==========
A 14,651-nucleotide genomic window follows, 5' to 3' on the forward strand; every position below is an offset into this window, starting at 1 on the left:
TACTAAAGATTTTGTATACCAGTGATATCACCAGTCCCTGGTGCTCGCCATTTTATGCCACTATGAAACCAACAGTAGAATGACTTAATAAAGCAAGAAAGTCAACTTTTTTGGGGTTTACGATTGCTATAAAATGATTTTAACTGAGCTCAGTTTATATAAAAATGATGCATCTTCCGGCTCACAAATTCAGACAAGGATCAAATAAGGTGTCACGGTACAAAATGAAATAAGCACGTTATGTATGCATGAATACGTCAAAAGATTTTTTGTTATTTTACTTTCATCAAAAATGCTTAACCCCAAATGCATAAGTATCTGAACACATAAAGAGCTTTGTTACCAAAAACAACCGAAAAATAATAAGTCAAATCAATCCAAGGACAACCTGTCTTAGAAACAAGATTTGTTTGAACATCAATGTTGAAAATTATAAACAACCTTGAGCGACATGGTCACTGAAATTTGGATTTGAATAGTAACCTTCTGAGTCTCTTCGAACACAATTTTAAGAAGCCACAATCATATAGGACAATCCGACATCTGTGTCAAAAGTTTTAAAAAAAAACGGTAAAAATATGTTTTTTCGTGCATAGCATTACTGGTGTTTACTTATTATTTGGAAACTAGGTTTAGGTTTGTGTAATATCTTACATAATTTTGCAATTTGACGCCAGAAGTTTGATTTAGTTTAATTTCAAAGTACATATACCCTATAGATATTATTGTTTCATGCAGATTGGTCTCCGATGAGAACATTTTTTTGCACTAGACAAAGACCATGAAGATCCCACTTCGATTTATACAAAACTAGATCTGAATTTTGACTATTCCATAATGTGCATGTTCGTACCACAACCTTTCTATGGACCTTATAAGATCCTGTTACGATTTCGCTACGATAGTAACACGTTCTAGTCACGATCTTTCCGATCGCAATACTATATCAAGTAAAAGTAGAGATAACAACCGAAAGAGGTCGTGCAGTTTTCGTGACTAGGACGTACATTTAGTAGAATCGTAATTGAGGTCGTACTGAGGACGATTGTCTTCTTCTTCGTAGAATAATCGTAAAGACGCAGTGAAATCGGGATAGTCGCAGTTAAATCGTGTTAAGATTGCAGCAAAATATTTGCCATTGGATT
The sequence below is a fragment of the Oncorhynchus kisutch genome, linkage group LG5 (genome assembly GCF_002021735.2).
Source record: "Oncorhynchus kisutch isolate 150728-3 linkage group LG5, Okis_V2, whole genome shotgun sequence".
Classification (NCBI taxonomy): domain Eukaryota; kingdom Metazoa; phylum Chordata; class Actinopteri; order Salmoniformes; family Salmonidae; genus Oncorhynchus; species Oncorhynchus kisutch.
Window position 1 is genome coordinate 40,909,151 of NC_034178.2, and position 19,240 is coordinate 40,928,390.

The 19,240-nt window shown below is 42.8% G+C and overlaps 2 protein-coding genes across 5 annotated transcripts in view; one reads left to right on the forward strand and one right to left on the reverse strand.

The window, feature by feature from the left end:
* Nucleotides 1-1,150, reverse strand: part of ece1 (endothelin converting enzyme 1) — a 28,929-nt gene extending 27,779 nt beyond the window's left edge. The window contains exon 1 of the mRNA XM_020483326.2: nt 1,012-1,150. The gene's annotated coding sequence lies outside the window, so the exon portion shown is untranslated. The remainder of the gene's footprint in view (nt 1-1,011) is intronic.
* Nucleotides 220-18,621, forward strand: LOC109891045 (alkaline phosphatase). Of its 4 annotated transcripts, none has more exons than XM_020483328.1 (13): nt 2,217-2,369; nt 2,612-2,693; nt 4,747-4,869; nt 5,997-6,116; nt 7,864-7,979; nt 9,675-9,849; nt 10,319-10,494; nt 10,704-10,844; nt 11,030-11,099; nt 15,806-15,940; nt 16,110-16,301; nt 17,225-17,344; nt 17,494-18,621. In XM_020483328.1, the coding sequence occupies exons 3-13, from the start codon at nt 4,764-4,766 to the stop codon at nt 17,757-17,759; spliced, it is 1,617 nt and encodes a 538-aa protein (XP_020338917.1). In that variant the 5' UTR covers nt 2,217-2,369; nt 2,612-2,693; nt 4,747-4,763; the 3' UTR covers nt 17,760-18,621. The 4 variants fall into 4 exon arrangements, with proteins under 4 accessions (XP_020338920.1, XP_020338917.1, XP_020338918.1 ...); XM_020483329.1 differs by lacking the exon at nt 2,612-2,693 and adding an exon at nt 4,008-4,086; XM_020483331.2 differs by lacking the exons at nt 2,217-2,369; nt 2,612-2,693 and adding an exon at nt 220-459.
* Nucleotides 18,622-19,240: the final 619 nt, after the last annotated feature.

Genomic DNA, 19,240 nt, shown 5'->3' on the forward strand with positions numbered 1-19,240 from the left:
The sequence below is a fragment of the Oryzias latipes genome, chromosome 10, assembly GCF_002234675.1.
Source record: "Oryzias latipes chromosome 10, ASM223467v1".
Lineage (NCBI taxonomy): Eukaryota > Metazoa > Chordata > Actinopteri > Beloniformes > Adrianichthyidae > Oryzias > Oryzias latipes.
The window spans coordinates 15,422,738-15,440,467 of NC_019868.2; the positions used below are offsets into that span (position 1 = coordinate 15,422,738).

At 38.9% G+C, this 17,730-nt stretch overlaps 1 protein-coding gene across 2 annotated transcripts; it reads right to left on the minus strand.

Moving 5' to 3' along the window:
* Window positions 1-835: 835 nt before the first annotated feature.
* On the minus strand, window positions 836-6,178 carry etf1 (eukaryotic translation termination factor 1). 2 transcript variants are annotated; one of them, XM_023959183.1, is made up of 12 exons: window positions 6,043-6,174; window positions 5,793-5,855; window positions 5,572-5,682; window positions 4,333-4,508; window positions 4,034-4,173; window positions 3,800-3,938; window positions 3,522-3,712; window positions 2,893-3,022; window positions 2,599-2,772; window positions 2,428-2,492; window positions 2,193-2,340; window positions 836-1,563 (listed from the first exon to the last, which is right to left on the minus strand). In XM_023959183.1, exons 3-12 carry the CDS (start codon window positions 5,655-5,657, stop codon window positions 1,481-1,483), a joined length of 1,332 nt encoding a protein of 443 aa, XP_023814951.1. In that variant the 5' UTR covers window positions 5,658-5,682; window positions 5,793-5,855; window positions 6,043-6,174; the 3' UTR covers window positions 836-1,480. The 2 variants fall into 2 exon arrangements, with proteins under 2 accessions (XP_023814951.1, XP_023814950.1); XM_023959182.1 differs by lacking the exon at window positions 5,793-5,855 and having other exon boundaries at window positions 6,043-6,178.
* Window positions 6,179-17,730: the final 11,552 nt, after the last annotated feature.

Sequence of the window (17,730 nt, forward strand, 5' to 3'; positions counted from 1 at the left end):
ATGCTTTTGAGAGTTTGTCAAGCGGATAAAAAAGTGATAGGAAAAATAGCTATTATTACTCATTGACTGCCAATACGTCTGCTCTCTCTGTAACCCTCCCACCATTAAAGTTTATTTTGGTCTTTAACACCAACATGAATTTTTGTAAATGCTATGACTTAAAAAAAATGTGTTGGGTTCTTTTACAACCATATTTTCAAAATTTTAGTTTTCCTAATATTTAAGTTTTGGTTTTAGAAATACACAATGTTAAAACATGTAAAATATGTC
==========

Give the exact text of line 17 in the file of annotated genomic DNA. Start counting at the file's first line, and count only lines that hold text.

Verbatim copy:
At 38.9% G+C, this 17,730-nt stretch overlaps 1 protein-coding gene across 2 annotated transcripts; it reads right to left on the minus strand.